The Democratic Party is one of the two major contemporary political parties in the United States, along with the Republican Party. Tracing its heritage back to Thomas Jefferson and James Madison's Democratic-Republican Party, the modern-day Democratic Party was founded around 1828 by supporters of Andrew Jackson, making it the world's oldest active political party. The Democrats' dominant worldview was once social conservatism and economic liberalism while populism was its leading characteristic in the rural South. In 1912, Theodore Roosevelt ran as a third-party candidate in the Progressive Party, beginning a switch of political platforms between the Democratic and Republican Party over the coming decades, and leading to Woodrow Wilson being elected as the first fiscally progressive Democrat. Since Franklin D. Roosevelt and his New Deal coalition in the 1930s, the Democratic Party has also promoted a social liberal platform, supporting social justice.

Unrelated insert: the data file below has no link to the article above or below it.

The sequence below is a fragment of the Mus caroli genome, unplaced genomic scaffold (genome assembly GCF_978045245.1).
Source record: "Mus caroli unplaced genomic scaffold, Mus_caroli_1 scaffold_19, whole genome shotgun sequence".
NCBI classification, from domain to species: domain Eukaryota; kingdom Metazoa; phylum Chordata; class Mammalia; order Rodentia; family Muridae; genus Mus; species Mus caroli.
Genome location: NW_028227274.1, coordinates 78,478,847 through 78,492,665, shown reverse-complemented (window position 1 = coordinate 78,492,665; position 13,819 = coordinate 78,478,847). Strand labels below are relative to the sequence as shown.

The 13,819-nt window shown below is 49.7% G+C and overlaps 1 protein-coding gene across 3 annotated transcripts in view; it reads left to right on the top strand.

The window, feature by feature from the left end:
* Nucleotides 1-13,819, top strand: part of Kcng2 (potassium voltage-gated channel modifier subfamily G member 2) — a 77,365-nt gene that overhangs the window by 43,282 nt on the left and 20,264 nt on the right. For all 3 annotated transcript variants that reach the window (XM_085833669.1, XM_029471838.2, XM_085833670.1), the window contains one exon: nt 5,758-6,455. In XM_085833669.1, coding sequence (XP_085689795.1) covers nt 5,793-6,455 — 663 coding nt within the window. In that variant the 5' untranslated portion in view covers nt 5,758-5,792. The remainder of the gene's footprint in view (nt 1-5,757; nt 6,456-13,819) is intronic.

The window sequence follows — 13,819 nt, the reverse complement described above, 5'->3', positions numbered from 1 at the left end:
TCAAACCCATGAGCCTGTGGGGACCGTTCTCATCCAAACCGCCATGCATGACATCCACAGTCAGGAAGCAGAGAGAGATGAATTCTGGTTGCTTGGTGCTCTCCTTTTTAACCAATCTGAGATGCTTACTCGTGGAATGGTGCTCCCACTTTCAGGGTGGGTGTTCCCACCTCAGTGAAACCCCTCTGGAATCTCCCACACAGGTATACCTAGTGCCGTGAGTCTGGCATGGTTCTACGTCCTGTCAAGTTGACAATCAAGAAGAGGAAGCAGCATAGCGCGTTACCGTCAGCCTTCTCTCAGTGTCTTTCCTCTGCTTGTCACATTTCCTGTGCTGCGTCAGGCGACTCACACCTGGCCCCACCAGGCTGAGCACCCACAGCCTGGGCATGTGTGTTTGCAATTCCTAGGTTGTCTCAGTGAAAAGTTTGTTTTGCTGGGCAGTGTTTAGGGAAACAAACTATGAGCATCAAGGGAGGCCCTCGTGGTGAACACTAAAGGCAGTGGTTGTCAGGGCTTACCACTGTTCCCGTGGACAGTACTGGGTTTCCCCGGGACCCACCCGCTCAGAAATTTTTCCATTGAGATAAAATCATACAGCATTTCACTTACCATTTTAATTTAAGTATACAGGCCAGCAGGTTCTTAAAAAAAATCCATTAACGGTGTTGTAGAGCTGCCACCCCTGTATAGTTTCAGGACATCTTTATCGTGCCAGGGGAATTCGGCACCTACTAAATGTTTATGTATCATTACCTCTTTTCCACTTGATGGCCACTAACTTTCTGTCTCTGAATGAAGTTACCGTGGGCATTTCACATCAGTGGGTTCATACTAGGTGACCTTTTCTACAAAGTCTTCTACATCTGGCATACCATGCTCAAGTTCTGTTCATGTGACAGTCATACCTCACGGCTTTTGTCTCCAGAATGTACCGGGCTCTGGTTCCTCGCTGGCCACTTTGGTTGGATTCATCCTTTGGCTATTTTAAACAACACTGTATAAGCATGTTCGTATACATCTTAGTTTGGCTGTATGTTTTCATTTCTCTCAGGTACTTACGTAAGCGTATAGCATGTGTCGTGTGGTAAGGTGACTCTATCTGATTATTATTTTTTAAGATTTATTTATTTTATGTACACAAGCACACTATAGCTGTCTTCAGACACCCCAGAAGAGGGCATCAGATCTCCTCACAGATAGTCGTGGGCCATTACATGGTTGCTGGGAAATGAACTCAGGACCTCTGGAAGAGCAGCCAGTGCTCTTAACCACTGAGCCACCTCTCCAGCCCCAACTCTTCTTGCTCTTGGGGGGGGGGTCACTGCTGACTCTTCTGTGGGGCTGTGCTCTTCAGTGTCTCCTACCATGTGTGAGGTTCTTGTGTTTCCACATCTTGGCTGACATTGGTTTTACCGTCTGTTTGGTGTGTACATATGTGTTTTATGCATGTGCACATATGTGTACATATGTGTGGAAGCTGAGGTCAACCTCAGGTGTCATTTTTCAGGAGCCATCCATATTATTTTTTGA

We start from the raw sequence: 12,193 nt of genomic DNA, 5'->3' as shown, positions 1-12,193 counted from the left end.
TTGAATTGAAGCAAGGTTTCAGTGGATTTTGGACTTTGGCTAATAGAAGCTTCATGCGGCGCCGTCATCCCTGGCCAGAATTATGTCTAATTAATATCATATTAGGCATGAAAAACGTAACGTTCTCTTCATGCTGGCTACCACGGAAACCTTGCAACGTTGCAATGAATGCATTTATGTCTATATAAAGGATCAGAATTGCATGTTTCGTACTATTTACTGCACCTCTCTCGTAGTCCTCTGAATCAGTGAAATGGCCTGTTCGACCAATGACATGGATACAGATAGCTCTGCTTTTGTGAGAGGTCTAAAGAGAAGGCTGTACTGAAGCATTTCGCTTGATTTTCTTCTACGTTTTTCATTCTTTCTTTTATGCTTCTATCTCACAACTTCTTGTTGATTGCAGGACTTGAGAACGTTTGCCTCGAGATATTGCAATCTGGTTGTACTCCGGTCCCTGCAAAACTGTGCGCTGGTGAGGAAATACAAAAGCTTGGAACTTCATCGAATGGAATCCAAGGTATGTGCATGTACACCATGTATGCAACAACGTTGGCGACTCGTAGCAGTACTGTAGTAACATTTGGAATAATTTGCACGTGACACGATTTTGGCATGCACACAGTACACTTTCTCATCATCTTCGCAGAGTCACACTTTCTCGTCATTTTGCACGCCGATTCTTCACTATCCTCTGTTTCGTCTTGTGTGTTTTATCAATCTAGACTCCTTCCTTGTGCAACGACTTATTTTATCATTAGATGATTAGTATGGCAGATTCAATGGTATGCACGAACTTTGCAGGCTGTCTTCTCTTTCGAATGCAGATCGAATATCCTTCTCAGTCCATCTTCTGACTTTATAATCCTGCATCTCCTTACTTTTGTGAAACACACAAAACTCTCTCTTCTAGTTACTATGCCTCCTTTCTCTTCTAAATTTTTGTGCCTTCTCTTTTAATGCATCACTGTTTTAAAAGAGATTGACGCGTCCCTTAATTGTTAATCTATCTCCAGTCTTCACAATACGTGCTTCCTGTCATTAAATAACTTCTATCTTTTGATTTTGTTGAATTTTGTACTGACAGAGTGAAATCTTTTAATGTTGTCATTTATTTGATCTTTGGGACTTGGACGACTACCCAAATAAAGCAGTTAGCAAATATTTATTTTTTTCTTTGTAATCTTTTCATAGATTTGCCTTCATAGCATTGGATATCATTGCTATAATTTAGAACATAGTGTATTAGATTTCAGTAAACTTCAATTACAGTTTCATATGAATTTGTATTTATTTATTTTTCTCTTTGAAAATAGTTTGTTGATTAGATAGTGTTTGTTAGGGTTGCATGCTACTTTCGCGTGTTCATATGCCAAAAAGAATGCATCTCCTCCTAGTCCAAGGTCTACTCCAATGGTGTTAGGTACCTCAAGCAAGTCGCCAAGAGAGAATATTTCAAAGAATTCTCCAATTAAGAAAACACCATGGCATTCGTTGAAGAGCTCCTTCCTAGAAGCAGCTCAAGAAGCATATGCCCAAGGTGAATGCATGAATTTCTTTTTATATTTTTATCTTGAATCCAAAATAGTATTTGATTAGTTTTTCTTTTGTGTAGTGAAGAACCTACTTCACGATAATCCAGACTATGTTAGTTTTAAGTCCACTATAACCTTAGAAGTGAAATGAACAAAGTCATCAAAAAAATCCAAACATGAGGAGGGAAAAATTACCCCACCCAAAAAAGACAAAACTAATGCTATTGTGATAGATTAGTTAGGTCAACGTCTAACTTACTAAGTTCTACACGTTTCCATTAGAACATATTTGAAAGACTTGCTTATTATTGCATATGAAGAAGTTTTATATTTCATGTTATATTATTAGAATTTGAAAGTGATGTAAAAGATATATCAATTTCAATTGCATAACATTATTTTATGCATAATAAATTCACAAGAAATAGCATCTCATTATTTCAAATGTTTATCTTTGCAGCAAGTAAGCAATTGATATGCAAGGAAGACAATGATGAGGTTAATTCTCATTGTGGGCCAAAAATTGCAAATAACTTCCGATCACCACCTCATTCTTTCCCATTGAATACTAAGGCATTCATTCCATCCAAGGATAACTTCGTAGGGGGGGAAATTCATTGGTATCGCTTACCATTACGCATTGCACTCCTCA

32nd United States Congress

The Thirty-second United States Congress was a meeting of the legislative branch of the United States federal government, consisting of the United States Senate and the United States House of Representatives. It met in Washington, D.C. from March 4, 1851, to March 4, 1853, during the last two years of Millard Fillmore's presidency. The apportionment of seats in the House of Representatives was based on the Sixth Census of the United States in 1840. Both chambers had a Democratic majority.

He was a delegate at the 1852 Democratic National Convention and was appointed United States land commissioner for California by President Pierce in 1853 and served until he resigned in 1855. At the 1860 Democratic National Convention, he served as a delegate in Charleston, North Carolina and became an elector at large on the Breckinridge ticket.